Bob Bishop, co-founder of Apple's R&D lab and the keynote speaker at KansasFest 2011, passed away recently. You may learn more about his legacy through the Apple ][ History website or a recording of the keynote.
In Bishop's obituary, his colleague and friend Mr. Wozniak shared that "[Bob's passing] indeed is VERY sad for me. It really makes you realize that all the good people you have known will pass someday. Bob was an important person in my life during the early Apple days, the later Apple days, and afterwards. I try to live by the concepts in his book Shades of Reality."
Bob was part of the early history of the Apple computer and has developed numerous commercial software titles, worked side-by-side with Apple co-founder Steve Wozniak, written a book on assembly language programming, and published articles in most Apple II magazines. Bob has lived what most of us only dream about, and he has the stories to prove it.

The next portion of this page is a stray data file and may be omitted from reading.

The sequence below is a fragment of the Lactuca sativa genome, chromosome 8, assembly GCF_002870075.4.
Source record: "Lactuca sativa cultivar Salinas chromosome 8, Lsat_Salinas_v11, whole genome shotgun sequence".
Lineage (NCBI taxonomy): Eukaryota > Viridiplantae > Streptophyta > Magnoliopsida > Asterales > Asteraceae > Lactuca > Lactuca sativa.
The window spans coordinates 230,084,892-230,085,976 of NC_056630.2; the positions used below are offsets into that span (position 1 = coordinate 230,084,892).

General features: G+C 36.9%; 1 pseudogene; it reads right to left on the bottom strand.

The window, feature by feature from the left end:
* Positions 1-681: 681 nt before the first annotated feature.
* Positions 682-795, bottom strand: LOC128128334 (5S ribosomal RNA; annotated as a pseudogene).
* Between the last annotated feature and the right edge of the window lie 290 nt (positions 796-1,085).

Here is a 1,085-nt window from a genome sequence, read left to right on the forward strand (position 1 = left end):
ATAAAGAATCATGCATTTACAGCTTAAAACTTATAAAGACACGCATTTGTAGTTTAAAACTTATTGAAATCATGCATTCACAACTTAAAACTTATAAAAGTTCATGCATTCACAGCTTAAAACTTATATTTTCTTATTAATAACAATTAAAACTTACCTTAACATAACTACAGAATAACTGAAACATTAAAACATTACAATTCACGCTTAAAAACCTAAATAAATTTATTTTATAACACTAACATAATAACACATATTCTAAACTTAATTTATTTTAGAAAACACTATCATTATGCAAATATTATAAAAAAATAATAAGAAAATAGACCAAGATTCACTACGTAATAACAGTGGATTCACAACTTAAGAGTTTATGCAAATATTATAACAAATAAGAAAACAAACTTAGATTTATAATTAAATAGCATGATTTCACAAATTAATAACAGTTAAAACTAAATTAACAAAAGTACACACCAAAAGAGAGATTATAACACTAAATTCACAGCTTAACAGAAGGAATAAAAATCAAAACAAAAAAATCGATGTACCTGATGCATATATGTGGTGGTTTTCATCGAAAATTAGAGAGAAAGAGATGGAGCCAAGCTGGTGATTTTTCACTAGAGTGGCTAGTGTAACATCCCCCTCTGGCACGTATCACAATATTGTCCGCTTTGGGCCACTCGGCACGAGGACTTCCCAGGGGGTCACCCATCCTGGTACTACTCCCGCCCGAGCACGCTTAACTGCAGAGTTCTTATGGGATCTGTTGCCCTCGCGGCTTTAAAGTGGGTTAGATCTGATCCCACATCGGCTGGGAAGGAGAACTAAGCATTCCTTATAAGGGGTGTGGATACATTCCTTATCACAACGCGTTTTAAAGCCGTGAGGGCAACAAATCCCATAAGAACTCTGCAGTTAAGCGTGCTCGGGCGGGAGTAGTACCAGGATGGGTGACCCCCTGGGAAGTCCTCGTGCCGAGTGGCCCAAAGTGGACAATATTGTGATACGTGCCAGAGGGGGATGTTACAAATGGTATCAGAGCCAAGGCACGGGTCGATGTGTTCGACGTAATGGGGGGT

In 1976, Dr. Bishop knocked on Steve Jobs' door and ended up owning an Apple I. Soon, he bought one of the first Apple II computers. A few months later, the first graphical Apple II games, like Rocket Pilot and Star Wars, came from Bob's keyboard before Apple had even finished the documentation. Later, Bob brought speech to the personal computer with Apple-Talker and Apple-Listener. In 1978, Bob and Steve Wozniak founded Apple's research and development division. His program Apple-Vision was included on DOS 3.3 master disks, demonstrating the audio and video capabilities of the Apple II. Even after retiring in 1981, he continued using, programming, and writing about the entire Apple II line.
The stories do not end with the Apple II. Bob has hosted a radio show using the "Mr. Logic" personality, written essays, founded a comic book club, designed a computer programming language, and written online riddles.
Thank you, Bob Bishop, for everything you've accomplished and shared.